And so he has. Since October 7, for instance, he has spent every Shabbos on an army base, away from his family. Early on, in his work with soldiers, Mendy began offering tefillin to those about to embark on dangerous missions. Over the years, he found that 90 percent of those who took the tefillin were still putting them on every day, and 40 percent were fully shomer Shabbos. Rabbis Faber and Friedman got involved with Mendy by helping him set up gemachim for tefillin around the country so that he would always have sets available as needed. Since October 7, the demand has exploded.
Rabbi Faber tells me the story of one soldier to whom he gave a set of tefillin in a beautiful white tefillin zekel (also donated). He told Rabbi Faber that he is a living miracle. He was home from his base for "the weekend" — Shabbat was barely familiar to him, much less Simchat Torah — in one of the southern communities. When he opened the front door to his home that morning, he saw terrorists carrying machine guns everywhere. He went back inside and grabbed his rifle, but knew he had no chance of surviving.
At that point he uttered a short prayer, perhaps the first of his life: "Borei Olam, if I escape from here, I will put on tefillin every day."
Somehow, he did survive, and since then he has borrowed tefillin from different friends every day. When Rabbi Faber handed him his own set, the tough-looking soldier began crying uncontrollably.
I press the rabbis to tell me what they have seen from many visits to the troops. The first thing they mention is the achdus and high spirits. The eagerness for tefillin, which is only growing, is one manifestation. Until now, Rabbi Friedman points out, tefillin in Israeli society would always have been thought of as something exclusively reserved for the "religious" — as opposed, for instance, to eating matzah on Pesach. No longer. It is now a mitzvah for everyone.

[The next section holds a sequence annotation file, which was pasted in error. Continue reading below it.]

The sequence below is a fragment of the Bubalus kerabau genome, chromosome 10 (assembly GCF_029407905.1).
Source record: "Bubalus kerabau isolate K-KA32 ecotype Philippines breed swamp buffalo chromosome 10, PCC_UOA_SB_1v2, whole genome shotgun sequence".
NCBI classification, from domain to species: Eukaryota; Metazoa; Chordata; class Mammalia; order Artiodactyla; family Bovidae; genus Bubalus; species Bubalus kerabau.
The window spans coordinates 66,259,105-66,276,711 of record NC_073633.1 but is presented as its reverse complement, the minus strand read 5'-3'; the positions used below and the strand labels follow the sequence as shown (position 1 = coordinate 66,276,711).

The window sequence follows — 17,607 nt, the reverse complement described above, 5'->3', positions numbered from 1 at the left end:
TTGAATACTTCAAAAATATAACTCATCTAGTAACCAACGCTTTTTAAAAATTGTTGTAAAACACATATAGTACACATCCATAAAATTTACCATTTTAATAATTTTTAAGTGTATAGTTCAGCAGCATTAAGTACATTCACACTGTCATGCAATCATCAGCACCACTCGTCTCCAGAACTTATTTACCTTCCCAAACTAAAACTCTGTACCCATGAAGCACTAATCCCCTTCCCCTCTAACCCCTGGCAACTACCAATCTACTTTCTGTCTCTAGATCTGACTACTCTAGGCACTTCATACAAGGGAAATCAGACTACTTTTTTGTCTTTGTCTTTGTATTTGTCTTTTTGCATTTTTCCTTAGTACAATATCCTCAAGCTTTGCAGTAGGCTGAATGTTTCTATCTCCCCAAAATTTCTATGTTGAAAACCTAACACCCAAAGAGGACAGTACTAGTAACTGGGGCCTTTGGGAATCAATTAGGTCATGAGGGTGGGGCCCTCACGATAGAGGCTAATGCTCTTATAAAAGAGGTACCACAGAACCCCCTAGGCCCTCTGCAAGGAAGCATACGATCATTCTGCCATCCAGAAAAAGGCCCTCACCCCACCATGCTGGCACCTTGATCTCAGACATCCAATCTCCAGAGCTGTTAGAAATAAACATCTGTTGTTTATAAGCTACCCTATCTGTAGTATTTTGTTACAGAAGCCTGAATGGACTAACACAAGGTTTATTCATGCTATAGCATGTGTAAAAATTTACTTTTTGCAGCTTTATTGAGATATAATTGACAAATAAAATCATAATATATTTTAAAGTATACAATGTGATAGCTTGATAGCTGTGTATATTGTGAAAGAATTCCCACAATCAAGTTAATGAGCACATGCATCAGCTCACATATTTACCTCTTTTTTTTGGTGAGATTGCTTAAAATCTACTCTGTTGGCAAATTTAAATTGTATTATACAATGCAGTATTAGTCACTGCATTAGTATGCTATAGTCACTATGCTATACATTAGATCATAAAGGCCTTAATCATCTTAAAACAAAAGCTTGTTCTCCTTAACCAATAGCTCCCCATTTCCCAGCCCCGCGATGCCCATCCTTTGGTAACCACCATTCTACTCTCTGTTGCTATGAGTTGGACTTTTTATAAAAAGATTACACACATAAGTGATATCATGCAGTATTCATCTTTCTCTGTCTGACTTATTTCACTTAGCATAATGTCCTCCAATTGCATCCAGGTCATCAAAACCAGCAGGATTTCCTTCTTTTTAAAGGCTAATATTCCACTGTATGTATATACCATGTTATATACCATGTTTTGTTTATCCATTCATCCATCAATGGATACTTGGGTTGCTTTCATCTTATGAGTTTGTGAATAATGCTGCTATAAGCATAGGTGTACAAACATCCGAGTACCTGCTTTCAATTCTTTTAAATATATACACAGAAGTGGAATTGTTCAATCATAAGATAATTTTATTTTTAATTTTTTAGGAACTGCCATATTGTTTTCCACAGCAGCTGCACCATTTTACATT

And the feeling of connection between soldiers, as fellow Jews, is manifest in the fighting spirit of the IDF. Colonel Richard Kemp, today of the Gatestone Institute, but formerly the head of British Expeditionary Forces in Afghanistan and one of the world's leading experts in asymmetric warfare, has joined IDF forces on a number of missions in Gaza. He describes the "fighting spirit, morale, and courage of the soldiers as second to none."
Even more important is the thirst for a connection to Torah. When the rabbis first appeared at the largest southern base, they were greeted with a certain amount of suspicion by the woman checking their identification cards. Now she greets them warmly because she has seen the way the soldiers spontaneously flock around them as soon as they enter. And there is no difference in that regard between younger recruits and older reservists, between enlisted men and officers. One officer recently solicited a brachah for a safe return from Rabbi Faber. But he was dissatisfied with brachah he received for his safe return from the upcoming entry into Gaza and insisted on another brachah for the safe return of all those under his command.
The soldiers do not have to be enticed to hear shiurim with barbecues and the like; they are asking for the shiurim. The aforementioned Mendy Ofen has gathered a team of assistants — one for every ten soldiers on a base to arrange activities, such as enthusiastic Kabbalat Shabbat services, shiurim, and learning individually with soldiers. And the IDF itself keeps asking him to ramp up his efforts and bring in more pe'ilim.
The present moment, as Rabbi Elefant insisted, dictates what must be done going forward. When the war is over, b'ezras Hashem quickly, and reservists return to their jobs and families and enlisted men to their normal routines, their excitement in connecting to their Judaism must not be allowed to dissipate.
That means not only providing those kiruv organizations that have always worked by creating one-on-one chavrusas with the resources to expand their efforts. That is the role of the balabatim stirred by Rav Elefant's call. But it also means that the ranks of bnei Torah and their wives eager to teach and create ongoing relationships with Israeli Jews from less religious backgrounds must swell. And that responsibility is on all of us.